Rather than being a direct pinniped ancestor, then, Puijila likely represents the form of earlier pinniped forerunners. Today’s seals and sea lions are not direct descendants of Puijila, but the otter-like mammal represents what pinniped ancestors were like at one point in the distant past. Paleontologists know this because rock layers of about the same age—about 24 million years old—as Puijila contain the remains of the early pinniped Enaliarctos. The mammal still had some ancient traits, such as shear-like cheek teeth for cutting rather than gripping fish, but if you were to see one swimming along the Oregon coast you’d still recognize it a sea lion-like beast. The pinniped’s anatomy demonstrates that 21 million years after whales started sliding into the seas, pinnipeds began to do the same.

Various pinniped species thrived through the millions of years following Enaliarctos, and some were quite different from their living relatives. Between 10 million and 15 million years ago, for example, a large pinniped called Allodesmus swam the breadth of the Pacific between Japan and California. It was stocky and elongated, the mammal’s large eyes hinting that these pinnipeds were like ancient elephant seals that dove deep in search of fish and squid.

While many fossils of seals and sea lions look similar to modern species, the fossilized walruses were among the strangest. Pelagiarctos, which also lived off California around the same time, was a walrus that had large sharp teeth. The walrus likely fed on a little bit of everything, but it is one of the few pinnipeds that would have been capable of munching on large prey. Another walrus relative that lived along the ancient California coast about seven million years ago, Gomphotaria, ate shellfish like its modern cousin but used its huge teeth to grasp and hammer its meals open before eating the soft parts inside. Churchill’s favorite, however, is a fossilized walrus called Pontolis magnus from Oregon. “While it didn’t have the impressive tusks we see in the modern walrus, it was far larger,” Churchill says, “rivaling elephants in size, and it may have preyed upon other pinnipeds.”
Gomphotaria Pugnax
An artist’s restoration of Gomphotaria pugnax Nobu Tamura via Wikipedia under CC By-SA 4.0

Pinnipeds started in the ancient Arctic and spread through Earth’s seas over millions of years and now include at least 34 species from pole to pole. But despite the fact that many pinniped species spend weeks to months out at sea in search of food, every species is still tied to the land to reproduce and raise its offspring. The timing of when pinnipeds evolved might have contributed to their ecological attachment to the shoreline.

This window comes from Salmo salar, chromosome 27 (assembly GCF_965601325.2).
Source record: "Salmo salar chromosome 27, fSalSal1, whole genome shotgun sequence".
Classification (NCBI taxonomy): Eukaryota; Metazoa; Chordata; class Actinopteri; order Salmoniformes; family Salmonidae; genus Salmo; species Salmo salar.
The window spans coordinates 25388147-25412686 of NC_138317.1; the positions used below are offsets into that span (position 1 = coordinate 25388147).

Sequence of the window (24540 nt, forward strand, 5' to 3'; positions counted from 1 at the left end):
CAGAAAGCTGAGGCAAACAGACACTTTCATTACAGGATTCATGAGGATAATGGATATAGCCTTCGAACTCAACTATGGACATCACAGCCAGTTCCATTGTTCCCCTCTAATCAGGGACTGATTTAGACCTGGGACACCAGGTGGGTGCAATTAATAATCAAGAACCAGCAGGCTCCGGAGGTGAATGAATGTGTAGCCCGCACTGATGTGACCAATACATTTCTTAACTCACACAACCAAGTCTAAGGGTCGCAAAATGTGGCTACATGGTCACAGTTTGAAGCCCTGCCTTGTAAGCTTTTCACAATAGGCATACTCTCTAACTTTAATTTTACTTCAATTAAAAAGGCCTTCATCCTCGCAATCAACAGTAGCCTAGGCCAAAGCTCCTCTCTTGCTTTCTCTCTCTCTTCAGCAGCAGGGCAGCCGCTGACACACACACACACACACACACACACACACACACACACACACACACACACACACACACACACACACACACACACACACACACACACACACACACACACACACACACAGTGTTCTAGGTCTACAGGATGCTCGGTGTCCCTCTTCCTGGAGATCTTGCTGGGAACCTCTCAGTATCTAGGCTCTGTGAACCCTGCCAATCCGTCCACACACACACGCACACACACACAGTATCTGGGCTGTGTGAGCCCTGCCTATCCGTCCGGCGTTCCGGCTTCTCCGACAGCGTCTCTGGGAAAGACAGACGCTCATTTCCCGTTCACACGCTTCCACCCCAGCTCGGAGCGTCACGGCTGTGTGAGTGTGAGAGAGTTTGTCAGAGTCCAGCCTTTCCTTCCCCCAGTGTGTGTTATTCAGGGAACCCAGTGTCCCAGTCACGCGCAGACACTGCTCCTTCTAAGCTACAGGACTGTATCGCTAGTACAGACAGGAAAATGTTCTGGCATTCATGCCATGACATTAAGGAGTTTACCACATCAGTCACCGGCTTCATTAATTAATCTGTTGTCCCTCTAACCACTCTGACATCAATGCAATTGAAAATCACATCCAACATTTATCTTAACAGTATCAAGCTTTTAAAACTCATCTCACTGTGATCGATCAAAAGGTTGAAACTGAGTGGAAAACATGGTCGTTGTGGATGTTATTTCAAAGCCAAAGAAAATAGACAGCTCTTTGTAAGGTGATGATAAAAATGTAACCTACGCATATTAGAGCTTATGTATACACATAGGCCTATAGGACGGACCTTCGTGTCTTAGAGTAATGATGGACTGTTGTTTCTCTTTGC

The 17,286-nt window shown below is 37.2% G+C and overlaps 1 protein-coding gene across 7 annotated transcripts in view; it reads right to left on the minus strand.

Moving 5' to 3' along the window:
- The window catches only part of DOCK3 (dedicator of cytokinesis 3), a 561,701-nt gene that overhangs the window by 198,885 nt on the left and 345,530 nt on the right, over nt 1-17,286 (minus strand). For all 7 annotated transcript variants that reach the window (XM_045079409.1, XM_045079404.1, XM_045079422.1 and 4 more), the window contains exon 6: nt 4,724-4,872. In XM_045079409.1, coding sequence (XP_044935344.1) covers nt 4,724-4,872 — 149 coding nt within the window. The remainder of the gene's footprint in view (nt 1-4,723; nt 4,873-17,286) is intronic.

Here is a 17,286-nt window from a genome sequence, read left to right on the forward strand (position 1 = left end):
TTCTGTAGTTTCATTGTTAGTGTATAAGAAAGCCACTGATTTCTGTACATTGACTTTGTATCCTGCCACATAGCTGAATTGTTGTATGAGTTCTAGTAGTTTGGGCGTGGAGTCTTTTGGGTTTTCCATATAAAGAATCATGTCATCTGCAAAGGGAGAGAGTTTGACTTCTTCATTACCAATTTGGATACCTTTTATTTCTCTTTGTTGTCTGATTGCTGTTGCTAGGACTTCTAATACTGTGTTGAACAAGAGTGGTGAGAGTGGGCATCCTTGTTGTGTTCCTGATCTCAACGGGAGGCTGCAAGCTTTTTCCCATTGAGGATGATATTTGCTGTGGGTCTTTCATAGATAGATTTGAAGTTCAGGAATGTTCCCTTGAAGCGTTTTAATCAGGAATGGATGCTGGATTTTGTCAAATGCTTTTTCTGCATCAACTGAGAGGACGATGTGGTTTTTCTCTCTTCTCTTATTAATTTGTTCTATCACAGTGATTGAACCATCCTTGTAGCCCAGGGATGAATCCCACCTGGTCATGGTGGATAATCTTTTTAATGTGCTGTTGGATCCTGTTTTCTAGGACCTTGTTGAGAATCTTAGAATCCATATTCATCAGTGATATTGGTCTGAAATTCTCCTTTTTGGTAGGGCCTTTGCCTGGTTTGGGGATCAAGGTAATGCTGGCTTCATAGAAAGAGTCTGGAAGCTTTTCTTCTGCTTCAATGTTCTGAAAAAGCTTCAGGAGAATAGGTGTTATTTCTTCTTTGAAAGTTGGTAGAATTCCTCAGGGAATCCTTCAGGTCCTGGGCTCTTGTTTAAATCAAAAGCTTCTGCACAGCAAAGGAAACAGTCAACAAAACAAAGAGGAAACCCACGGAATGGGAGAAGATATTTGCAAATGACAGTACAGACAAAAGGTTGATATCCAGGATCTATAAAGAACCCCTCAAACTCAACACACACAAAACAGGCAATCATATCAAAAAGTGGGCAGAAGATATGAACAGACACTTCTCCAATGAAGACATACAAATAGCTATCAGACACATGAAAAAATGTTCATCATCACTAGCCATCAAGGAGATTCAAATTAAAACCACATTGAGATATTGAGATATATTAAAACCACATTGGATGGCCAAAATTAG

When whales evolved, Churchill points out, the oceans were not as productive and full of fishy prey as in more recent times. Early whales may have become better suited to the water because they had to travel farther to find enough food. When pinnipeds evolved, by contrast, oceans had more food to offer. On top of that, being able to escape onto land is a handy way to evade predators that were already present in the seas when pinnipeds evolved. Toothy, carnivorous whales and large sharks swam in the same waters, both of which considered blubbery pinnipeds prey. With abundant food offshore and the ability to escape predators onto land, pinnipeds found an evolutionary sweet spot. Even today, Churchill notes, “pinniped diversity is heavily tied to regions of upwelling and high productivity.”

Major evolutionary shifts are often presented as times of increasing adaptation to a new way of living. Birds’ origin story centrally involves their ability to fly, and whales sliding into the seas have become iconic examples of evolutionary transformation. Just because pinnipeds have gained a suite of adaptations to life in the water doesn’t mean that the mammals are on an evolutionary course to become whale-like, however, or that adaptation always leads to extremes. “Whales and pinnipeds are just two different ways of living in the ocean,” Valenzuela Toro says. Pinnipeds found a way of living that works very well for them, swishing through the water and sunning their blubbery bodies on the beach.